Commodity prices fell on Thursday and copper hit six-week lows after ECB President Mario Draghi failed to offer immediate action to shore up the fragile euro zone economy which the market had expected to come via an announcement of large scale bond purchases.
That followed a string of dismal manufacturing sector reports from China, Europe and the United States this week, with only a small gleam of improvement seen in China's small- and medium-sized private sector companies.
China accounted for more than 45 percent of global commodities demand, and 40 percent of refined copper consumption last year, and infrastructure spending is expected to lend some support to copper prices.
"Of course the export market is one of the driving forces of the Chinese economy, but don't forget about China's infrastructure investment plans," said commodities analyst Bonnie Liu of Macquarie in Singapore.
"We are quite constructive about the Q4 outlook. We see lower prices as a buying opportunity. Demand is slowly but steadily improving," she added.
China will hike railway spending by 64 billion yuan ($10 billion) to 580 billion yuan in 2012, the Ministry of Railways said this week, updating an investment plan published this month.
Three-month copper on the London Metal Exchange traded at $7,360 a tonne by 0707 GMT, up 0.42 percent from the previous session, when it hit its lowest since June 22.
Prices have dropped about 3 percent so far this week, on track for their biggest weekly decline in two months.
The most-traded November copper contract on the Shanghai Futures Exchange slipped 1.01 percent to close at 54,100 yuan ($8,500) a tonne.
The European Central Bank indicated on Thursday it may again start buying government bonds to reduce crippling Spanish and Italian borrowing costs but the conditions it set and the dissenting voice of its key German member disappointed markets.
ECB President Mario Draghi indicated that any intervention would not come before September -- and only if governments activated the euro zone's bail-out funds to join the ECB in buying bonds.
Share markets also steadied. European stocks inched higher in early trade on Friday, halting the previous session's sharp pull-back, as investors await U.S. jobs data that could potentially fuel expectations of further stimulus from the Federal Reserve. .EU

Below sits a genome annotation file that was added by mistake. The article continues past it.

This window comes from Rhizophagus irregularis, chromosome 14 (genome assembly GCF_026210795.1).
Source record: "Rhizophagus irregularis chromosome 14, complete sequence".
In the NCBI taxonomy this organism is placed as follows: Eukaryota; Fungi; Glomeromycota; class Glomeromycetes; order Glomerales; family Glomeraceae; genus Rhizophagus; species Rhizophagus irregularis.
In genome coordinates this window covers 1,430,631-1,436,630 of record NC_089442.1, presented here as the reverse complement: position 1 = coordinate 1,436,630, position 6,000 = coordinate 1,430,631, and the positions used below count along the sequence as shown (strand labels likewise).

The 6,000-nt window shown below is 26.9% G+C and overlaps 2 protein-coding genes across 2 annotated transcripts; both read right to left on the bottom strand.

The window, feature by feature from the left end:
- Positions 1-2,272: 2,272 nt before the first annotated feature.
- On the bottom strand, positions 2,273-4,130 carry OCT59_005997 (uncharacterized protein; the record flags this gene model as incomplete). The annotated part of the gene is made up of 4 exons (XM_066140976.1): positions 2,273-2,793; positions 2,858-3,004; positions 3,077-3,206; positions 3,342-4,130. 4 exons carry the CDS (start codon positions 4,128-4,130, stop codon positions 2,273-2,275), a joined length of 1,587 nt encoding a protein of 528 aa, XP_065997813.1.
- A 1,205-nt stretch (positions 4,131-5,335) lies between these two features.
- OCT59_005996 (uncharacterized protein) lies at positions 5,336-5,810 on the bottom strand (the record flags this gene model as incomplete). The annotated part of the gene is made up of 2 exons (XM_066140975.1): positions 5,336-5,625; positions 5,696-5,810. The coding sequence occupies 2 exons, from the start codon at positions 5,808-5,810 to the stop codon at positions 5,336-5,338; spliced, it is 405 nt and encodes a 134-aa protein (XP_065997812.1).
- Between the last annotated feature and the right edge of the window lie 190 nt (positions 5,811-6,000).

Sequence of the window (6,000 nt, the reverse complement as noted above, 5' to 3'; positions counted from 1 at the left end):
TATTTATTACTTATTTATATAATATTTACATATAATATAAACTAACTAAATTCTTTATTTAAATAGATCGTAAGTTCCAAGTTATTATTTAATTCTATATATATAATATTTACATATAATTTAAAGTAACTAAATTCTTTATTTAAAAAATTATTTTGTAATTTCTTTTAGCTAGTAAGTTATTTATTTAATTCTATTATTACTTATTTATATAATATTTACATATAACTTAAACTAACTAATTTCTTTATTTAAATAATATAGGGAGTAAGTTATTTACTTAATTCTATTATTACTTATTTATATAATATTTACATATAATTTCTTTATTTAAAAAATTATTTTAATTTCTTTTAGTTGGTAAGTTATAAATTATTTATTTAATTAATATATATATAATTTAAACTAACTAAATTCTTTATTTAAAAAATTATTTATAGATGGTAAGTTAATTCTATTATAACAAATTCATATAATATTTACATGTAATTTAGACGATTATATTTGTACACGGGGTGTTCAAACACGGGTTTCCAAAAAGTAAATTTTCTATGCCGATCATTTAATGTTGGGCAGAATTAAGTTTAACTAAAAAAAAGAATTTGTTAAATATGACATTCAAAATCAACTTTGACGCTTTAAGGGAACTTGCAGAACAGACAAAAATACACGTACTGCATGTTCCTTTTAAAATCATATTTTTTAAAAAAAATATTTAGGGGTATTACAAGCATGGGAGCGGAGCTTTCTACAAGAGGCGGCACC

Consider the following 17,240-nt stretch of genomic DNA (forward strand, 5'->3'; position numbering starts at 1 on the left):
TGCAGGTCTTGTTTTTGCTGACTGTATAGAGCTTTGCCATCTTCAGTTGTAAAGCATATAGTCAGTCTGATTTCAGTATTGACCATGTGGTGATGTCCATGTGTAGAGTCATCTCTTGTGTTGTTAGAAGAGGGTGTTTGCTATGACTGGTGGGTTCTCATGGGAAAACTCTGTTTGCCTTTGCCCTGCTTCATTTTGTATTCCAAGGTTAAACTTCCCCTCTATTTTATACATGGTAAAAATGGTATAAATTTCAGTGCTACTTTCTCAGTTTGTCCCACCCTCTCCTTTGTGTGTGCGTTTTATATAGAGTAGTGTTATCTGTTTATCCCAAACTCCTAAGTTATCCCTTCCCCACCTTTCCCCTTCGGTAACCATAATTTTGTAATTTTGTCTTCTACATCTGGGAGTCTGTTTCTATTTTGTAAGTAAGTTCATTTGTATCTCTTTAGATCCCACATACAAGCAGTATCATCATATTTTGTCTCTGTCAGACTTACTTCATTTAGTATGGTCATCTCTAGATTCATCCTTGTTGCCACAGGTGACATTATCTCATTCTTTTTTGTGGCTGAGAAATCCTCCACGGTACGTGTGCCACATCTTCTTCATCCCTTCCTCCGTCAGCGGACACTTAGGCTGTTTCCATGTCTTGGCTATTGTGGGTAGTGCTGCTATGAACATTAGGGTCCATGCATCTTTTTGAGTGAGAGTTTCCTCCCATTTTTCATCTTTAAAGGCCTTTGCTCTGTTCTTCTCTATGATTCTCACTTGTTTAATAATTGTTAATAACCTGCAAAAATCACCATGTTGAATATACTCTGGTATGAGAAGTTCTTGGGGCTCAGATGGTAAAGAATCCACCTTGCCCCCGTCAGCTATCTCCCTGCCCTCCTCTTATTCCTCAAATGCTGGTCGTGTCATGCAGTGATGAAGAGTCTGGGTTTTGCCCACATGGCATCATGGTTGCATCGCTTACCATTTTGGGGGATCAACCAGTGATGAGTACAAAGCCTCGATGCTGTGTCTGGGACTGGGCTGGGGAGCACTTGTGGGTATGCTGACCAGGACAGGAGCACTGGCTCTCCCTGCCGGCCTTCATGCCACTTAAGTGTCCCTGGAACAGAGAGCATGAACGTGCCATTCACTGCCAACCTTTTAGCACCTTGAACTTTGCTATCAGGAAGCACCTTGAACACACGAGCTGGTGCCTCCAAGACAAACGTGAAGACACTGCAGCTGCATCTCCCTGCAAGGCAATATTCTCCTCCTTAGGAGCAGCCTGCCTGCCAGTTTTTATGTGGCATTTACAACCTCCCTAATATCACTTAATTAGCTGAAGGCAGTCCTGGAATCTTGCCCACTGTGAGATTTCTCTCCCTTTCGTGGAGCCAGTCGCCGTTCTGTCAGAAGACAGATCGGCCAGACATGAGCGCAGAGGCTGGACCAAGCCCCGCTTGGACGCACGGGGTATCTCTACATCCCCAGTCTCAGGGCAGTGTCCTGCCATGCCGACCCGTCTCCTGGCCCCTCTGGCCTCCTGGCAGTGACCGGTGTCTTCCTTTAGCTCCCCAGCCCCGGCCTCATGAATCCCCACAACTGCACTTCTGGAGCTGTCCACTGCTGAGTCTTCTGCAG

The U.S. non-farm payrolls data, due later in the day, is likely to show job growth picked up slightly in July, not enough to change expectations of more help from the Federal Reserve to stimulate the faltering economy.
There were signs of renewed interest in Shanghai copper with rising premiums for nearby material against that further forward.
The August contract traded 500 yuan higher than the November contract at the close.
Still, a Shanghai-based trader said there was not a huge uptick in enquiries from users of metal.
"Fundamentals are not really showing much improvement in the last couple of weeks. Domestic inventories are only slowly declining, so it doesn't really give a lot of support for prices to rally further," he said.
Two industry sources said they saw stockpiles in bonded warehouses in China at around the 530,000-tonnes mark, down from an estimate of 550,000 tonnes in early June.
ANZ pointed to the potential for further price falls ahead, based on chart analysis.
"We see potential for further weakness, down towards USD7,250 based on chart patterns, but fundamentals are more neutral," ANZ said in a research note.
Base metals prices at 0707 GMT
Metal Last Change Pct Move YTD pct chg
LME Cu 7360.75 30.75 +0.42 -3.15
SHFE CU FUT NOV2 54100 -550 -1.01 -2.28
HG COPPER SEP2 332.20 3.15 +0.96 -3.32
LME Alum 1851.00 7.00 +0.38 -8.37
SHFE AL FUT NOV2 15295 -20 -0.13 -3.47
LME Zinc 1825.00 13.00 +0.72 -1.08
SHFE ZN FUT NOV2 14570 00 +0.00 -1.52
LME Nickel 15450.00 200.00 +1.31 -17.42
LME Lead 1869.75 15.75 +0.85 -8.12
SHFE PB FUT 14860.00 -45.00 -0.30 -2.78
LME Tin 17600.00 170.00 +0.98 -8.33
LME/Shanghai arb^ 592
Shanghai and COMEX contracts show most active months ($1=6.3674 Chinese yuan)